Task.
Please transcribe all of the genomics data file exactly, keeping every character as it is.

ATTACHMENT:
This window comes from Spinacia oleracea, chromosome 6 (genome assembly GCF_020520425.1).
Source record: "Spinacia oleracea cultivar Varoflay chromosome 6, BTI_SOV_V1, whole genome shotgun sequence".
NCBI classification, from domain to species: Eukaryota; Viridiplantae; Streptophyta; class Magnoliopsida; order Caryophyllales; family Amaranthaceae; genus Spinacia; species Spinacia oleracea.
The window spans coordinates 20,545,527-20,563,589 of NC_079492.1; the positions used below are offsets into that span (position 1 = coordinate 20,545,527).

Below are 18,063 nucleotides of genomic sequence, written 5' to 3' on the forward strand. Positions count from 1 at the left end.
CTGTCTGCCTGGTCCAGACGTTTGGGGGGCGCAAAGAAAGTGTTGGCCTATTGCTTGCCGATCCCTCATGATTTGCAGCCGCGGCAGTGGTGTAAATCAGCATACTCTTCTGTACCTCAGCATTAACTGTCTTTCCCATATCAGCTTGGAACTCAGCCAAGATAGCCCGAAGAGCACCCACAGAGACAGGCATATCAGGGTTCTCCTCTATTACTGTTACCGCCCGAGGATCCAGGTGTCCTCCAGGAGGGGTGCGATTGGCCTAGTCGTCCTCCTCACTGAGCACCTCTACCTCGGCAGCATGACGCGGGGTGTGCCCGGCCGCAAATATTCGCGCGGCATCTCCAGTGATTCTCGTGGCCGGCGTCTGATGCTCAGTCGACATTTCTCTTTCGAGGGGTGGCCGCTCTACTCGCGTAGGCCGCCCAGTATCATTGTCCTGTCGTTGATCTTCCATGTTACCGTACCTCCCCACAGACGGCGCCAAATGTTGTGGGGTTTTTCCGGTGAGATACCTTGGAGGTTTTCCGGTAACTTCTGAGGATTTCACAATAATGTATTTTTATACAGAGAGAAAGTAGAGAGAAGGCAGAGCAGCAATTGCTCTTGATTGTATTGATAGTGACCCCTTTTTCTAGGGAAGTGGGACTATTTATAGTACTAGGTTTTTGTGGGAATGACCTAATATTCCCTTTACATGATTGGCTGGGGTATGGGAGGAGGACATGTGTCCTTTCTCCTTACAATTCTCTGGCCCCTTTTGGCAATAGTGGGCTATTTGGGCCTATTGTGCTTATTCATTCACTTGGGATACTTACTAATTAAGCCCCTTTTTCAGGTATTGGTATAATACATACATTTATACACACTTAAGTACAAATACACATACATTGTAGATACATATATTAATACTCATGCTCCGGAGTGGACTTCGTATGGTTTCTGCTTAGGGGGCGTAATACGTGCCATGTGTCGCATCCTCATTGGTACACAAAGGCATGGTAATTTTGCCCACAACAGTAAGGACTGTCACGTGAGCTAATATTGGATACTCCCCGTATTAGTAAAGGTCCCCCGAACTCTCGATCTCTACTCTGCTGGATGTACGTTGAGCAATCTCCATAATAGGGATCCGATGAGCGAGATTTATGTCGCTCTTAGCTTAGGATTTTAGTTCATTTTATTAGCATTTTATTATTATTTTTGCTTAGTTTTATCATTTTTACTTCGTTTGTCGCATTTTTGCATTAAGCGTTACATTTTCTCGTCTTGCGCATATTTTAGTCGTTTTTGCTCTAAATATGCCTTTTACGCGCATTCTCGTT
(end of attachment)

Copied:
This window comes from Spinacia oleracea, chromosome 6 (genome assembly GCF_020520425.1).
Source record: "Spinacia oleracea cultivar Varoflay chromosome 6, BTI_SOV_V1, whole genome shotgun sequence".
NCBI classification, from domain to species: Eukaryota; Viridiplantae; Streptophyta; class Magnoliopsida; order Caryophyllales; family Amaranthaceae; genus Spinacia; species Spinacia oleracea.
The window spans coordinates 20,545,527-20,563,589 of NC_079492.1; the positions used below are offsets into that span (position 1 = coordinate 20,545,527).

Below are 18,063 nucleotides of genomic sequence, written 5' to 3' on the forward strand. Positions count from 1 at the left end.
CTGTCTGCCTGGTCCAGACGTTTGGGGGGCGCAAAGAAAGTGTTGGCCTATTGCTTGCCGATCCCTCATGATTTGCAGCCGCGGCAGTGGTGTAAATCAGCATACTCTTCTGTACCTCAGCATTAACTGTCTTTCCCATATCAGCTTGGAACTCAGCCAAGATAGCCCGAAGAGCACCCACAGAGACAGGCATATCAGGGTTCTCCTCTATTACTGTTACCGCCCGAGGATCCAGGTGTCCTCCAGGAGGGGTGCGATTGGCCTAGTCGTCCTCCTCACTGAGCACCTCTACCTCGGCAGCATGACGCGGGGTGTGCCCGGCCGCAAATATTCGCGCGGCATCTCCAGTGATTCTCGTGGCCGGCGTCTGATGCTCAGTCGACATTTCTCTTTCGAGGGGTGGCCGCTCTACTCGCGTAGGCCGCCCAGTATCATTGTCCTGTCGTTGATCTTCCATGTTACCGTACCTCCCCACAGACGGCGCCAAATGTTGTGGGGTTTTTCCGGTGAGATACCTTGGAGGTTTTCCGGTAACTTCTGAGGATTTCACAATAATGTATTTTTATACAGAGAGAAAGTAGAGAGAAGGCAGAGCAGCAATTGCTCTTGATTGTATTGATAGTGACCCCTTTTTCTAGGGAAGTGGGACTATTTATAGTACTAGGTTTTTGTGGGAATGACCTAATATTCCCTTTACATGATTGGCTGGGGTATGGGAGGAGGACATGTGTCCTTTCTCCTTACAATTCTCTGGCCCCTTTTGGCAATAGTGGGCTATTTGGGCCTATTGTGCTTATTCATTCACTTGGGATACTTACTAATTAAGCCCCTTTTTCAGGTATTGGTATAATACATACATTTATACACACTTAAGTACAAATACACATACATTGTAGATACATATATTAATACTCATGCTCCGGAGTGGACTTCGTATGGTTTCTGCTTAGGGGGCGTAATACGTGCCATGTGTCGCATCCTCATTGGTACACAAAGGCATGGTAATTTTGCCCACAACAGTAAGGACTGTCACGTGAGCTAATATTGGATACTCCCCGTATTAGTAAAGGTCCCCCGAACTCTCGATCTCTACTCTGCTGGATGTACGTTGAGCAATCTCCATAATAGGGATCCGATGAGCGAGATTTATGTCGCTCTTAGCTTAGGATTTTAGTTCATTTTATTAGCATTTTATTATTATTTTTGCTTAGTTTTATCATTTTTACTTCGTTTGTCGCATTTTTGCATTAAGCGTTACATTTTCTCGTCTTGCGCATATTTTAGTCGTTTTTGCTCTAAATATGCCTTTTACGCGCATTCTCGTT